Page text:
The sun peeks up above the horizon and for a few moments I can look at its orange disc without worrying too much about doing permanent damage to my eyes. The light that has escaped the sun has taken about eight minutes to travel to me. Eight minutes to make its way across the fabric of space-time, to plunge into the Earth’s atmosphere, and to strike me.
By the time I actually perceive the sun, it has experienced eight minutes of change.
When we consider other celestial objects, the situation becomes more pronounced. The light from the nearest star system, Proxima Centauri, for example, takes more than four years to get to us. What we see when we look up at it is what it looked like some four years ago, not what it looks like at this moment. Extend this out to the most distant objects in the known universe, and we are seeing things not as they are but as they were billions of years ago.
This is true of all phenomena, however, not just the celestial.
As I sit in conversation with my son, light bounces off his face, travels toward me, enters my eyes. My eyes produce a signal which travels down nerves to my brain where it is processed. The brain creates an image, a coherent image that it believes to be “present,” but really we’re just looking into the past. It takes time for light to travel, for signals to make their way to the brain, and for the brain to do its processing of those signals. Everything we perceive has already passed and already changed.
The singing sage Bob Dylan stated this fairly plainly in the 1964 song “To Ramona”—
Everything passes, everything changes, just do what you think you must do.
Dylan’s insight here is pretty damn good, especially for a 23-year-old kid who’d just achieved an uncomfortable level of fame and notoriety. Everything is constantly passing and everything is constantly changing. In fact, the things we think are happening now, have already happened because our perceptions all take time to work out. We sit in—and are a part of—what I call “The Stream,” a constantly changing, dynamic universe, a combination of space and time that moves past us as we watch and try to pick out from it what we can.
When I was younger, I loved to follow the latest developments in music and film. I wanted to be up-to-speed on who the new, cool bands were and which filmmakers were pushing the limits of their medium. I would take a deep dive into a particular artist or group of artists, trying to understand their development and their influences. But when I came up for air, came out of that deep dive, I’d look around to see that the scene had completely changed. New artists and new albums had arrived. The bands I’d been investigating were no longer new.
Everything passes. Everything changes.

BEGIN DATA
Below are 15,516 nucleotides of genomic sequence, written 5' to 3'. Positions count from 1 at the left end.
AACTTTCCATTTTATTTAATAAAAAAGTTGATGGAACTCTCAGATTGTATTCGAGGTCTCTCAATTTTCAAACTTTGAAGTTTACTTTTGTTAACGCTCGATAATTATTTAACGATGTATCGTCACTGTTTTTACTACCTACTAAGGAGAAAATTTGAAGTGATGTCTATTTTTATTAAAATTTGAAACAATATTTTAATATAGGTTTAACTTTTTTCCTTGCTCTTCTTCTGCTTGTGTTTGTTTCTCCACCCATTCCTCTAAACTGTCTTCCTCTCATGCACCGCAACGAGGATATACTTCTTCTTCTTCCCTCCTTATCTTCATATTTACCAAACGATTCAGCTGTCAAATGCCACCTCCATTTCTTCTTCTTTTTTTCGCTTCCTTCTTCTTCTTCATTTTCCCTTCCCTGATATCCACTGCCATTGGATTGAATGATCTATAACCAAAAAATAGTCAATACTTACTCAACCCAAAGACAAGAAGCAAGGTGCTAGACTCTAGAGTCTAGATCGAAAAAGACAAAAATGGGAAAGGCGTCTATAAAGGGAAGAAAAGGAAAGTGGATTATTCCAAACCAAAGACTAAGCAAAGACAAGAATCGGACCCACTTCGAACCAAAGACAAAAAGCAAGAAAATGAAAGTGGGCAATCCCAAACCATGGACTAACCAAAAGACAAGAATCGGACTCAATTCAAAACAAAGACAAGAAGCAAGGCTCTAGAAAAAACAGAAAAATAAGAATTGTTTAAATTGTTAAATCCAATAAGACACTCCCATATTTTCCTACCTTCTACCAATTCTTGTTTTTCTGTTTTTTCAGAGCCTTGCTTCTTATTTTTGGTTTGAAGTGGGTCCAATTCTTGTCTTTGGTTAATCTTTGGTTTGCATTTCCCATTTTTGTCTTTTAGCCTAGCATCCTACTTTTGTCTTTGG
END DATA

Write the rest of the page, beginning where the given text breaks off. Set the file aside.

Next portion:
Eventually, I would grow frustrated because it was impossible to keep up with all of it. I couldn’t, for example, dig deep into the work of a particular artist while asking all other musicians and filmmakers to pause, to stop their production while I picked this one twig out of The Stream and really examined it. Grab that twig and look at it, and all the others just keep floating by; they don’t seem to care too much whether I noticed them. In fact, if I close my eyes, though I can’t be certain, I am confident that they keep moving on.
So much of our frustration in life comes from a desire to stop The Stream, to fix it at a certain moment, and to bend it to our will. But we can’t control The Stream. We can’t stop time. We can’t even slow it down. It moves and changes at the rate it sees fit, and that rate is constant insofar as it is ceaselessly and endlessly changing.
The things we like to think are fixed—the ground beneath our feet, the pyramids in Egypt, our own identities—are constantly changing too. They are part of The Stream, floating along from moment to moment to moment.
Impermanence is not comfortable for us. We want things we can count on, things that stay the same. This, perhaps, is why the monotheistic faiths theologized an immutable god, a god unaffected by The Stream, a god who would never change. Yet, of course, the sacred texts themselves—Tanakh, New Testament, and Qur’an—portray God as dynamic, constantly in motion, interacting with the world, moving within and around it. While the Abrahamic faiths may posit a god whose character doesn’t change, the actions God takes in the world are creative and destructive (two sides of the same coin); therefore, change is in God’s very nature.
Permanence is illusory because permanence is an illusion. We think we want things to stay the same, but we really don’t. Our myths and fables are constantly teaching us this. Gilgamesh does not find immortality, alchemists do not discover the philosopher’s stone, even Tolkien’s elves must abandon this world because the world wears away their immortal bodies, their spirits overcoming their flesh.
Perhaps the great sages who put these stories down wanted us to encounter the actual world, the world that experiences seasons and ice ages and changes in the planet’s polarity. The fantasy of myth reflects back to us a world in constant motion, a world unfixed.
Mountains erode. Continents drift. Planets orbit stars which orbit the centers of their galaxies which move through space and time at unimaginable speeds.
Everything passes. Everything changes.
In this early morning conversation with my son, he takes a bite of bacon, and a lull draws my attention once more to the window, to the sun now well above the horizon. It has changed from red to orange to bright white. I can’t bear to look directly at it anymore.
If there is anything that we must take comfort in, it is this fact: This too shall pass.